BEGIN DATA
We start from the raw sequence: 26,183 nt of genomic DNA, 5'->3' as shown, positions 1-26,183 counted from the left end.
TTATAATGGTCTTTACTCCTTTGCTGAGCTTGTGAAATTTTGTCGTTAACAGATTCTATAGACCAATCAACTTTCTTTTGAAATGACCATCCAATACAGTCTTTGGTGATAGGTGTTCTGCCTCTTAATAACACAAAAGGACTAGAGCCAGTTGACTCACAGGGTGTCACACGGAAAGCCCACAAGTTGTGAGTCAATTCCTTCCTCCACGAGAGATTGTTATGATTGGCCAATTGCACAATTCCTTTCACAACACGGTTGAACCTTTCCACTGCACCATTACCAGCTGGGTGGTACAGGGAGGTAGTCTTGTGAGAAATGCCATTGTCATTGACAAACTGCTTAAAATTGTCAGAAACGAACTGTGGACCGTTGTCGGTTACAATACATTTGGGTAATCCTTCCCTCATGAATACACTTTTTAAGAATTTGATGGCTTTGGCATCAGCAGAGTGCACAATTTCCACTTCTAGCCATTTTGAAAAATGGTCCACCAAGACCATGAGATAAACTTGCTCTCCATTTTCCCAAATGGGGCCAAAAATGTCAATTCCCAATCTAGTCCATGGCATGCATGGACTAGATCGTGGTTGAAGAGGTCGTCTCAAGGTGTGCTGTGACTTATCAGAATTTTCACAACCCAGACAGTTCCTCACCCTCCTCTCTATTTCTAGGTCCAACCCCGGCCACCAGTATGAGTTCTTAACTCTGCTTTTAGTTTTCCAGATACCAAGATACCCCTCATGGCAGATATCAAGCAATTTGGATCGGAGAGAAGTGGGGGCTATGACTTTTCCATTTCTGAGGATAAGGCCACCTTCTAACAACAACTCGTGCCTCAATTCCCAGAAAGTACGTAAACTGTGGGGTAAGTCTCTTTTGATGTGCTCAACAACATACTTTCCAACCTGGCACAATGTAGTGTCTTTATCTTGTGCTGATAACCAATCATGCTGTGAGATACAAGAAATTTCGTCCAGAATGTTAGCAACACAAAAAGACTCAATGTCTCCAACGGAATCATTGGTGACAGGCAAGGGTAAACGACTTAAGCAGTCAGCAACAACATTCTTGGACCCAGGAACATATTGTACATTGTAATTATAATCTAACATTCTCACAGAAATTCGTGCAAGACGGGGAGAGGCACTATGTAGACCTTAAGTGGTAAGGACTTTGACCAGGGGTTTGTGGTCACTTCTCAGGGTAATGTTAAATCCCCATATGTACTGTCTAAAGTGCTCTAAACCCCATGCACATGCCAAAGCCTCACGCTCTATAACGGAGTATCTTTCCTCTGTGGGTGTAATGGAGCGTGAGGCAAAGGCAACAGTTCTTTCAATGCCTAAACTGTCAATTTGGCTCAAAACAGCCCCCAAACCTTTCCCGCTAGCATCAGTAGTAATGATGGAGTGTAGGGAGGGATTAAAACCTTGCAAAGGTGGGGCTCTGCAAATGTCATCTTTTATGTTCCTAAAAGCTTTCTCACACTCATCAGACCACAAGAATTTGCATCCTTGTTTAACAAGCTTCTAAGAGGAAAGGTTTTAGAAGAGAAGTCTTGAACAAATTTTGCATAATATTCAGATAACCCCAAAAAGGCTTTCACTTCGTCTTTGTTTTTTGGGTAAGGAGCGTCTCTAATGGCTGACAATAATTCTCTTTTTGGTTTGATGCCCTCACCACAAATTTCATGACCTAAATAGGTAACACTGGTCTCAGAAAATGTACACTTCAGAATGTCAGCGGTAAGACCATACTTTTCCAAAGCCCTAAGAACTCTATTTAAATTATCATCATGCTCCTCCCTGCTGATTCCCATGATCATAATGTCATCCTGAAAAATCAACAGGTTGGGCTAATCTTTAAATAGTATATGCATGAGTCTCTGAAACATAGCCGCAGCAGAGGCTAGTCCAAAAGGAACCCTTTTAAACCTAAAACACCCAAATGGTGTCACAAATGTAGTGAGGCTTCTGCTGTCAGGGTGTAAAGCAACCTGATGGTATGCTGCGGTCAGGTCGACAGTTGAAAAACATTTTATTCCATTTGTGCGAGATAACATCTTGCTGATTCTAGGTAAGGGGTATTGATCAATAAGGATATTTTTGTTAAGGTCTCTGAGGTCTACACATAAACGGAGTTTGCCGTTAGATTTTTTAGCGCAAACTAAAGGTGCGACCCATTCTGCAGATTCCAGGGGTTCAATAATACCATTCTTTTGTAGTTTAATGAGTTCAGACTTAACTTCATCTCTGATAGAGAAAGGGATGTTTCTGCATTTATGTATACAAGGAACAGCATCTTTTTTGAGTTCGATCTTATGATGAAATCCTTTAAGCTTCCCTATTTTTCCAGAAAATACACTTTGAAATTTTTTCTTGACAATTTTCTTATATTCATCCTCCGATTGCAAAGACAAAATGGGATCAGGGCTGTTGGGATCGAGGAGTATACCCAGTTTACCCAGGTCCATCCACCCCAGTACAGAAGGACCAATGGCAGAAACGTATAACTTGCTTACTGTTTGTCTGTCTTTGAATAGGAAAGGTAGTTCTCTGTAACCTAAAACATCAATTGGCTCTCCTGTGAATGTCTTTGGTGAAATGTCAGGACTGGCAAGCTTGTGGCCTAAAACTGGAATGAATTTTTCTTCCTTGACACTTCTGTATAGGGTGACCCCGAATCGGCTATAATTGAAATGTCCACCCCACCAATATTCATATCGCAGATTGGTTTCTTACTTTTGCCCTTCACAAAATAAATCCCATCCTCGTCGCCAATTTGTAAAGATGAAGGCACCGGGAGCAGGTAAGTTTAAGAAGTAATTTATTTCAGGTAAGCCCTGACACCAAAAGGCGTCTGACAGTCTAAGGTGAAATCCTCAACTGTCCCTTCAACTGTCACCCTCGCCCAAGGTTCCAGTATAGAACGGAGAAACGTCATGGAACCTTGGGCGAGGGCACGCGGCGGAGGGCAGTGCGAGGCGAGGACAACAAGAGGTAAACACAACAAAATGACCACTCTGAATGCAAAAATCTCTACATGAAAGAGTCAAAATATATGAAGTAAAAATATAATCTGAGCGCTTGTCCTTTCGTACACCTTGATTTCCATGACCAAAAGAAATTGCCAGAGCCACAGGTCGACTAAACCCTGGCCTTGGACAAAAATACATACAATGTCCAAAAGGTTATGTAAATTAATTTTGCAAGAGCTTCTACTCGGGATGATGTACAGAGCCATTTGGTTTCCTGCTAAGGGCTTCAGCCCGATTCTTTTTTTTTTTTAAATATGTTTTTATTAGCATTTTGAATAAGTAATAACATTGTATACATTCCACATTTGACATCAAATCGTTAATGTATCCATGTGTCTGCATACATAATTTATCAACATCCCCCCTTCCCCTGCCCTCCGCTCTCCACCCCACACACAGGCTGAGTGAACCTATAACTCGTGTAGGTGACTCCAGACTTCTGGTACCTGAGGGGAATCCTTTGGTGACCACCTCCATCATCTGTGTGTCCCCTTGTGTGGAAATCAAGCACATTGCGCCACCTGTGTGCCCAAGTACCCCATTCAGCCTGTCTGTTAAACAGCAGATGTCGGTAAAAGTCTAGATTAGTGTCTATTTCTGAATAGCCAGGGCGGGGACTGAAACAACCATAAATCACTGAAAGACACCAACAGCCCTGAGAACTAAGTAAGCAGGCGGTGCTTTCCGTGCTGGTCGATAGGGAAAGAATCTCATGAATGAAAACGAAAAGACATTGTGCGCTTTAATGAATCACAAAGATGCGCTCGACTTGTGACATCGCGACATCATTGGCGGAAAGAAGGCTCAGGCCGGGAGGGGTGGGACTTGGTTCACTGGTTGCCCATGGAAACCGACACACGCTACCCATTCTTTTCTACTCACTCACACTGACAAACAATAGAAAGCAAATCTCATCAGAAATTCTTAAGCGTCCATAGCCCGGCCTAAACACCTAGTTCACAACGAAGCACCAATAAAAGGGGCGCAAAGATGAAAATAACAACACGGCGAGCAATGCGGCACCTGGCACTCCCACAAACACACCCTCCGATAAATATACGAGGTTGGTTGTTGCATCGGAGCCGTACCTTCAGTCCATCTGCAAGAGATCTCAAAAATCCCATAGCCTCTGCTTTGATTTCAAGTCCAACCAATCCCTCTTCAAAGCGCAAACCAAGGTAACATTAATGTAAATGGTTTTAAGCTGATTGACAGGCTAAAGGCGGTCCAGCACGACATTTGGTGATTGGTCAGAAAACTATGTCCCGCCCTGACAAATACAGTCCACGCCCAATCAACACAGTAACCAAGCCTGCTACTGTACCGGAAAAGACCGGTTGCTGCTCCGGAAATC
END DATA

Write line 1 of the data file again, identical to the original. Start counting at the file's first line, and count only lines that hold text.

We start from the raw sequence: 26,183 nt of genomic DNA, 5'->3' as shown, positions 1-26,183 counted from the left end.